Today marks one year since the Yushu Earthquake. Our school commemorated the event by making all the students come to school even earlier than usual and stand in formation on the concrete slab outside my apartment building. As a freezing drizzle slowly soaked the thousands of students, they listened to speeches exhorting them that “we are all one people, united” and to “remember Yushu,” “pay attention to your studies” and “strive to develop Qinghai” before they observed a minute of silence. The five thousand students were remarkably hushed as they huddled, more cold wet puppies than cadets-in-training, in formation on the vast impersonal slab of concrete, the flag, a red dot in the surrounding sea of grayness, fluttering high above, as if representing the unattainable, or at the very least difficult to attain, feeling of hope for Yushu and its long suffering people, now scattered diasporically across the country. The students stood still as the air-raid sirens turned on, their ghostly wail echoing across the city and through the valley up to the prayer-flagged mountaintops, mistily visible through the rain. I stood by the window, silently, watching.
The moment was soon over. The sirens turned off, the speeches were over; a normal school day began. But for today (at least) Yushu remains in the back of everyone’s minds, or in my mind at least, and has given me much food for thought and a basis for distraction from the tasks at hand. I plan to travel to Yushu in a couple of weeks to check in on the current situation; it will be my first time traveling there, let alone any disaster zone of any kind. I come from the sheltered north east, where the term “disaster” is used for especially heavy snowfalls and ice storms. There are few natural hazards, and though man has done his best in this region to pick up Mother Nature’s slack, life is still remarkably safe, amazingly sheltered. I am not used to living with this kind of risk. Even now, I don’t like thinking about what my apartment building would do (given the sterling craftsmanship of Chinese construction crews) if there were to be an earthquake in Xining.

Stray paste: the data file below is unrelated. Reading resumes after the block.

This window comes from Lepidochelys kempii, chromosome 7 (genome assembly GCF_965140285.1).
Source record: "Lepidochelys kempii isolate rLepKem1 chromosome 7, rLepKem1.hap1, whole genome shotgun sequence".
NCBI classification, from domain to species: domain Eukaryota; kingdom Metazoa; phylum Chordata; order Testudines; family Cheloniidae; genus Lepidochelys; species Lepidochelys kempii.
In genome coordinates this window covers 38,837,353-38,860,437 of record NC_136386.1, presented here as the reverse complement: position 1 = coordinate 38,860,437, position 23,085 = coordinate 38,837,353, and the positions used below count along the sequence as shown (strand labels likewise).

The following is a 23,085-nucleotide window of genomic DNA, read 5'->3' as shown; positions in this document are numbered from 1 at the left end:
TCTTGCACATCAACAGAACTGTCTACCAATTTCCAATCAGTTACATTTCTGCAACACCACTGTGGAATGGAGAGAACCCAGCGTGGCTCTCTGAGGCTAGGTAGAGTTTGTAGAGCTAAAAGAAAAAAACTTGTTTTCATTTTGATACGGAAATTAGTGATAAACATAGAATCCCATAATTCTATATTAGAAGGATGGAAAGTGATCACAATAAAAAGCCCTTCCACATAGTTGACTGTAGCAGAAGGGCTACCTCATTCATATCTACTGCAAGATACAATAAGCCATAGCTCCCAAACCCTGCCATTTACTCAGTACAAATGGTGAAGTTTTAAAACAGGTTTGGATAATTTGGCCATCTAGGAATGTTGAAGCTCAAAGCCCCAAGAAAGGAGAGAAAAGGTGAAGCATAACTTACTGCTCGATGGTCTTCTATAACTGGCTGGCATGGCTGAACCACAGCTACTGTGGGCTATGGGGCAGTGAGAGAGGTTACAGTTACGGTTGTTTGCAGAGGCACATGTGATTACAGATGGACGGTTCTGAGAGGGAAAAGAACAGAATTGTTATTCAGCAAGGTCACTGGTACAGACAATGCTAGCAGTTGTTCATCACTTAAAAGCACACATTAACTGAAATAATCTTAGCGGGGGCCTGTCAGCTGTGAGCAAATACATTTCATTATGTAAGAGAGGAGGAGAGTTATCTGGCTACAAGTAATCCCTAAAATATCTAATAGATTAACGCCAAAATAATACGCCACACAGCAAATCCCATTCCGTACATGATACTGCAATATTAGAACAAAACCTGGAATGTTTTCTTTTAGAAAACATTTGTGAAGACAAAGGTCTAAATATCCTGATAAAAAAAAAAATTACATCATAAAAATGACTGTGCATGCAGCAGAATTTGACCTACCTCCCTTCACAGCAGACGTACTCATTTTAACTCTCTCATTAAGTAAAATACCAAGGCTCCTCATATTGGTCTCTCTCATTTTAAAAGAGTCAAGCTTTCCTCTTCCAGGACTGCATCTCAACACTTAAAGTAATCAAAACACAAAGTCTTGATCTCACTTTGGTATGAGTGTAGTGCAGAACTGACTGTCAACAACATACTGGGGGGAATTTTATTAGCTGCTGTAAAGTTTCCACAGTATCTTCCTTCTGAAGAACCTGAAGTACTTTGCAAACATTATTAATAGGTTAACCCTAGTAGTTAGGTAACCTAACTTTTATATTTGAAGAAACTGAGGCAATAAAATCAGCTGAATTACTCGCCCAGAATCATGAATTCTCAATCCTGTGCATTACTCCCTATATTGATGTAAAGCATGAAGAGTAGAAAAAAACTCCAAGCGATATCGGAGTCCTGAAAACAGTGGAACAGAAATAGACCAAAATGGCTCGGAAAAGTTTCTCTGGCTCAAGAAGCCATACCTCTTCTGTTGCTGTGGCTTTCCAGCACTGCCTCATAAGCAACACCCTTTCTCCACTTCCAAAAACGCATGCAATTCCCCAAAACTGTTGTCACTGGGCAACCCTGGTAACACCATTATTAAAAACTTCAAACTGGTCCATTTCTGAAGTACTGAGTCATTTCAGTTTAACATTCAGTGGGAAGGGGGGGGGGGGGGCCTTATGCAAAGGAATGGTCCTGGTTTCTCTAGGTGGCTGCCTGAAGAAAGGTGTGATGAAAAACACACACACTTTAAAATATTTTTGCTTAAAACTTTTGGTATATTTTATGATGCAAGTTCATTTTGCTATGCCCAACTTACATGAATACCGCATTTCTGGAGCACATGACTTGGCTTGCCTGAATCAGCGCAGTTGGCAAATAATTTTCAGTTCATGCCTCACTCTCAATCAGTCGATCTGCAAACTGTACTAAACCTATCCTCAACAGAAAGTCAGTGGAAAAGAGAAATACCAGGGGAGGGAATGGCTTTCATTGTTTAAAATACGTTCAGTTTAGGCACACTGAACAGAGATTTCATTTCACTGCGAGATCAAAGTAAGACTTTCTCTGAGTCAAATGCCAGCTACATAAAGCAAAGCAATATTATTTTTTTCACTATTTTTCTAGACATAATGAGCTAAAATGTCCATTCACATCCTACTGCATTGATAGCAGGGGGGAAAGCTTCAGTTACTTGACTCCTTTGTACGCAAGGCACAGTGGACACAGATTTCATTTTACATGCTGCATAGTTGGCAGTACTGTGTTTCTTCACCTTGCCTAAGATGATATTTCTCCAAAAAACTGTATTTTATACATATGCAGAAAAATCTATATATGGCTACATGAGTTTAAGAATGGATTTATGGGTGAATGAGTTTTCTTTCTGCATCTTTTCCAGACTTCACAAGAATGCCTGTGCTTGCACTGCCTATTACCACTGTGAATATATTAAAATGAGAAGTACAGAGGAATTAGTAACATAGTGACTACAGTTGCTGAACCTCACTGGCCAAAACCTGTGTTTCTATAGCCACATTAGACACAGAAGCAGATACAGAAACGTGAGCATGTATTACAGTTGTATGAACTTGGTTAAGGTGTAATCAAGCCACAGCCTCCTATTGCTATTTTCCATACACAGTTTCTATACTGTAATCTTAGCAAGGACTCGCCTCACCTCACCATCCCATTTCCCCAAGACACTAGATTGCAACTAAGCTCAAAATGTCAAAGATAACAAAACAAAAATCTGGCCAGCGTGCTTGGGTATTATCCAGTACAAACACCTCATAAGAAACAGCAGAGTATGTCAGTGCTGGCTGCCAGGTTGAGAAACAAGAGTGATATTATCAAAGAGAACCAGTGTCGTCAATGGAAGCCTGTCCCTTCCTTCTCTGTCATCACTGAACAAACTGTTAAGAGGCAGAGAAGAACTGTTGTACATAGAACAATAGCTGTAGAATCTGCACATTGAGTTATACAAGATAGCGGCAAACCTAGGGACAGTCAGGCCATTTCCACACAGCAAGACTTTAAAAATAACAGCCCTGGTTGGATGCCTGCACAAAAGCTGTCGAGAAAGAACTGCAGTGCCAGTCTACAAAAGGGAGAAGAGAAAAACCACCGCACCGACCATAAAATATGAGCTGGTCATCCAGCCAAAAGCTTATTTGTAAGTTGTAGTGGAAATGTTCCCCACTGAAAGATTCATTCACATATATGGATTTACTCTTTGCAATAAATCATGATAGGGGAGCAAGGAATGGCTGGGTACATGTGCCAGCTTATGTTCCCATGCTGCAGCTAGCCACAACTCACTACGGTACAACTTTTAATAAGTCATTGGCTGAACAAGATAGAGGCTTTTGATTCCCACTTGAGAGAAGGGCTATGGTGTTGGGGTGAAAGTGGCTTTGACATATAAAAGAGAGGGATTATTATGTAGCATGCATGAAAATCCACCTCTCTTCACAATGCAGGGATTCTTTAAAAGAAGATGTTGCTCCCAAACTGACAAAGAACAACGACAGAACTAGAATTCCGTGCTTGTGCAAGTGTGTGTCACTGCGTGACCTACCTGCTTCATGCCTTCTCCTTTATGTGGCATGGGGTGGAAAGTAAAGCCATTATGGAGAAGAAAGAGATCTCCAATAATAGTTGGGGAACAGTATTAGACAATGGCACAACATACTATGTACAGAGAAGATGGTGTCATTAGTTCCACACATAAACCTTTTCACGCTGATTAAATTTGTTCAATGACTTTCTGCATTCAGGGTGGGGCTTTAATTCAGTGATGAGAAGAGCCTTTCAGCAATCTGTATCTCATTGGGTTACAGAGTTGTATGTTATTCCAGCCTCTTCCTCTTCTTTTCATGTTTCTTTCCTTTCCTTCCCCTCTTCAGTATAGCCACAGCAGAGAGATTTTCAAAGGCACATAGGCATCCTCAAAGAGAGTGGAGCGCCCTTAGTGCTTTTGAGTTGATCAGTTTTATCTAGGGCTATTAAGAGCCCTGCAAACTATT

At first, I spent much of today thinking about how my life would be different if the Yushu earthquake had not occurred. I would presumably be living in Yushu and teaching at the ETP. But I soon realized this was a futile line of thought, not to mention selfish. Though plenty of people are still living in the Yushu area, the town has effectively migrated, with seemingly most of the region packing off to Xining for school or work. Other former Yushu residents are scattered around Qinghai, Sichuan, and other regions of the Plateau; some (specifically the ETP students) have been resettled as far away as Liaoning province in China’s chilly, polluted Northeast. What happens after you undertake such a forced move, and under such strained, difficult, mandatory circumstances? What does your life become? Who do you become?
I have Yushu students in all of my classes, and when I pass by the back of the room, where they sit, chairs in formation but somehow apart from the rest of the class, I think about these things. Who were they before? Who are they now? What do they think about during my class? How does a disaster, a forced migration, a major event in your life change you permanently as a person?
When I first heard about the earthquake, I vastly underestimated its severity and the damage it caused, as well as the impact (physical, mental) it had on the whole of Qinghai. I did not expect I would be writing such a blog post as this one year after the fact. The fact that it’s still at the forefront of everyone’s minds has taught me otherwise. The town of Yushu will recover, changed. The survivors will recover, changed. The disaster sirens will turn off and everyone will return to their lives, going to school and work as normal. But not before a moment of silence.